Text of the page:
Pigu (Italian Gougeres)

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It wasn’t until I broke one of these open for the purpose of my photographs that I realized what the perfect description for them is:

Italian Gougères.

Well, maybe a cross between an Italian Gougère and a baked ravioli (minus the ricotta). My grandma has made these the week of Easter for as long as I can remember. I am not sure where exactly the tradition or recipe comes from, but it is certainly a large part of my family’s Easter tradition. Since we typically do not eat meat on Good Friday, the pigu serve as a great alternative for snacking or, in large quantities (which I have been known to consume), for a meal. Aside from the no-meat-on-Good Friday Easter tradition, these would also be great for any party or get together where you’d like to serve appetizers or snacks that aren’t messy and easy for guests to pick up and eat with their hands.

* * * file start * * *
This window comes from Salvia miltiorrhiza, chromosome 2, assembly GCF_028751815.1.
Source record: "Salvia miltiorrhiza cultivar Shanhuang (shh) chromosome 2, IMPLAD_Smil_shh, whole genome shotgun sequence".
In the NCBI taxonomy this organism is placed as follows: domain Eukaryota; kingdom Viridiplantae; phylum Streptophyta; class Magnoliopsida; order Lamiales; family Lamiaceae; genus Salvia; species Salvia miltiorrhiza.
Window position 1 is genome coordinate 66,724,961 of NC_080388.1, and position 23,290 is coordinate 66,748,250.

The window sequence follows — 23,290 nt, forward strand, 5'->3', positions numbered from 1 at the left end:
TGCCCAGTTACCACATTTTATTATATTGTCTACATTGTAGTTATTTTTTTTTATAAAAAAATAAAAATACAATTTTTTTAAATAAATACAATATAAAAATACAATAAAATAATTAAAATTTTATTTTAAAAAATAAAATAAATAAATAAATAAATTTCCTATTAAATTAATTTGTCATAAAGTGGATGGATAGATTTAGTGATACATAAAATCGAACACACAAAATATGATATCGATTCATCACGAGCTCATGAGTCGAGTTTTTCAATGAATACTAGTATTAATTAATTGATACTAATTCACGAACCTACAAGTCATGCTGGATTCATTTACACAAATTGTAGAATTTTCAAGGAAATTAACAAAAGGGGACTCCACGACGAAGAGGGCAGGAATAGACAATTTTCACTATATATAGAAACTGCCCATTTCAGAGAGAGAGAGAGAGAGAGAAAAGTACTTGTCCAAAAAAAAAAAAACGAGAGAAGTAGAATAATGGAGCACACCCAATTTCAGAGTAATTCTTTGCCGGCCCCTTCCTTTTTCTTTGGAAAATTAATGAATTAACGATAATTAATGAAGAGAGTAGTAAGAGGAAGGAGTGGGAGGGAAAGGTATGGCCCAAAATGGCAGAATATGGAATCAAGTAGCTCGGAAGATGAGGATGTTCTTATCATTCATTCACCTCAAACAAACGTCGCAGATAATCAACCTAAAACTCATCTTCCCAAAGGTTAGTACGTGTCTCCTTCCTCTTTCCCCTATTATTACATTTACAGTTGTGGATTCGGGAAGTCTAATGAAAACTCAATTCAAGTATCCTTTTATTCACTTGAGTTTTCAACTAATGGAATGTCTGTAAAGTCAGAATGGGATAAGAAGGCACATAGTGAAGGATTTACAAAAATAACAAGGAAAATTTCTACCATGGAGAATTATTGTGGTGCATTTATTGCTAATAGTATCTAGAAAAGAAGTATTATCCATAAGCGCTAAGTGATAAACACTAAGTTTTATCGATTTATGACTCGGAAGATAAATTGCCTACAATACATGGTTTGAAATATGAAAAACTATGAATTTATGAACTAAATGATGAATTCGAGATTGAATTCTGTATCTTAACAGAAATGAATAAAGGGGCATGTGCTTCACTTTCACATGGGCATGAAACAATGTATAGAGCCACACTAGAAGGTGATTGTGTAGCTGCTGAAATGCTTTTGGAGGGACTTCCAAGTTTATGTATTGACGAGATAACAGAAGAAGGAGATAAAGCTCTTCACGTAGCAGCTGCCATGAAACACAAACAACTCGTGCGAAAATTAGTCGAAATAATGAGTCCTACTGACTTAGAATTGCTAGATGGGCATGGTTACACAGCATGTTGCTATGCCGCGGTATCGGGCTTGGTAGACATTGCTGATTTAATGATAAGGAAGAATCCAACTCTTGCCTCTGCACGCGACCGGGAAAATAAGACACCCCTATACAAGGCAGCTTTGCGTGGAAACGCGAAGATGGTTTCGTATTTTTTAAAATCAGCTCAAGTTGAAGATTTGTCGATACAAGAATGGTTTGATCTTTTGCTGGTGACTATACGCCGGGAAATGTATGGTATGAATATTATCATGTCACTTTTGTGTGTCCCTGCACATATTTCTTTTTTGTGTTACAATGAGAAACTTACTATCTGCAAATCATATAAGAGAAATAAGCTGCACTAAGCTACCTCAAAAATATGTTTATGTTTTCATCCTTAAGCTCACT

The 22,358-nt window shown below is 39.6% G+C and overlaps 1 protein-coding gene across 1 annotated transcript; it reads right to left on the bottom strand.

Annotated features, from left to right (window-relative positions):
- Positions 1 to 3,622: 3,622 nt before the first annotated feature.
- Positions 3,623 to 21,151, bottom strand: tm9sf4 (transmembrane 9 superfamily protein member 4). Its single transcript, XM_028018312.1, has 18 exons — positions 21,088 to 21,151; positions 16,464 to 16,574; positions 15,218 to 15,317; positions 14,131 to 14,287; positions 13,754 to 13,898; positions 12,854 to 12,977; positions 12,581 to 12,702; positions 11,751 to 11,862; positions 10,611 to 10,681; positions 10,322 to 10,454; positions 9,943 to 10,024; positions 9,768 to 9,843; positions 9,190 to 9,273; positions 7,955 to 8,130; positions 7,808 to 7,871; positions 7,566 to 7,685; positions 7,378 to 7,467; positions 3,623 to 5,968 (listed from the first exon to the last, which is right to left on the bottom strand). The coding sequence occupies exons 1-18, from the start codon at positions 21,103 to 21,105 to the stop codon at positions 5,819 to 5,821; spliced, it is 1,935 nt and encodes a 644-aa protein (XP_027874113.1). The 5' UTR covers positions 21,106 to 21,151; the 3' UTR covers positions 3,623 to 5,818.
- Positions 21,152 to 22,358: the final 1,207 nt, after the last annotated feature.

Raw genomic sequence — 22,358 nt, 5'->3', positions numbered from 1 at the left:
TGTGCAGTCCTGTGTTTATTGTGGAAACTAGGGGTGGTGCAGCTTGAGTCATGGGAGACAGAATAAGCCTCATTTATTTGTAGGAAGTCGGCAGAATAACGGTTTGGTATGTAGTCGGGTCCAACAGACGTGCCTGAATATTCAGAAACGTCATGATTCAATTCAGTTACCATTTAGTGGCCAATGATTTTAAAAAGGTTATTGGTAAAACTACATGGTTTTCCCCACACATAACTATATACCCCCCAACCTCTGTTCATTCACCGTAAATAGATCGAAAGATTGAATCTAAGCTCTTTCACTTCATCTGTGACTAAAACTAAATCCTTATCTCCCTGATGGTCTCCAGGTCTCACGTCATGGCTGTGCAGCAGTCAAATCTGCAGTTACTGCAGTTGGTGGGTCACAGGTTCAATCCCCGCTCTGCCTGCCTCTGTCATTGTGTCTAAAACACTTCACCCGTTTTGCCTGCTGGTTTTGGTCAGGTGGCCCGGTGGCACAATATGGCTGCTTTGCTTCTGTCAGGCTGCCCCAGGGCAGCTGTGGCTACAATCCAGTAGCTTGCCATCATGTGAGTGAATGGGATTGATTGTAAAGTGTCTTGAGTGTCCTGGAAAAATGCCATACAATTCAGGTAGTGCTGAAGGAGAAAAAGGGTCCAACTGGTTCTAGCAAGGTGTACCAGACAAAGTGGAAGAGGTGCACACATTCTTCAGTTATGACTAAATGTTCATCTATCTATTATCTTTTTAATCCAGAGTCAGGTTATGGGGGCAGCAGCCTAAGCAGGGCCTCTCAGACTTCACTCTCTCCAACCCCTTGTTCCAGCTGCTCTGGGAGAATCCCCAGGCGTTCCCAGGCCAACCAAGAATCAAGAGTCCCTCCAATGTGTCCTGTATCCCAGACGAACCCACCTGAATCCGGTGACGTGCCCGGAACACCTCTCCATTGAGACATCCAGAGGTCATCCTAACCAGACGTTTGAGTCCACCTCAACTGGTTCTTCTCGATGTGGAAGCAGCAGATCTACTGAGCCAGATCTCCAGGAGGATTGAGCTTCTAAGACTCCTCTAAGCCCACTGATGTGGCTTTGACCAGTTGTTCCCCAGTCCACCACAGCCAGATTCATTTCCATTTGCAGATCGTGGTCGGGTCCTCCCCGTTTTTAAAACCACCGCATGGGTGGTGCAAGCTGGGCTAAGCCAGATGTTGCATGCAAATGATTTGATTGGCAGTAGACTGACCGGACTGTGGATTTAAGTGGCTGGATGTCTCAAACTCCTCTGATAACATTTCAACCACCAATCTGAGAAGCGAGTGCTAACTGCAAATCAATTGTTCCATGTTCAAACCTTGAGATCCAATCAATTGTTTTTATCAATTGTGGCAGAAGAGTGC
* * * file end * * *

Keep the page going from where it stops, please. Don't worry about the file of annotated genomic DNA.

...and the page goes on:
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The pigu are assembled pretty much just like your typical ravioli – a classic pasta dough is rolled out, filling placed on top, covered, and cut into cute little squares. The big difference here comes in the actual filling and the way the pigu are cooked. The filling for the pigu is straight Romano cheese, combined with egg and as much black pepper as your taste buds desire. My grandma usually makes two separate batches – one with a respectable amount of freshly ground black pepper, and another batch that is peppered with pepper. So, whatever you prefer! The Romano cheese is a sharp variety and gives the pigu a tangy flavor that pairs really well with the freshly ground pepper. As for the cooking method, after a brief egg wash, the pigu are placed on a baking sheet and baked in the oven. No pot of boiling water for these guys!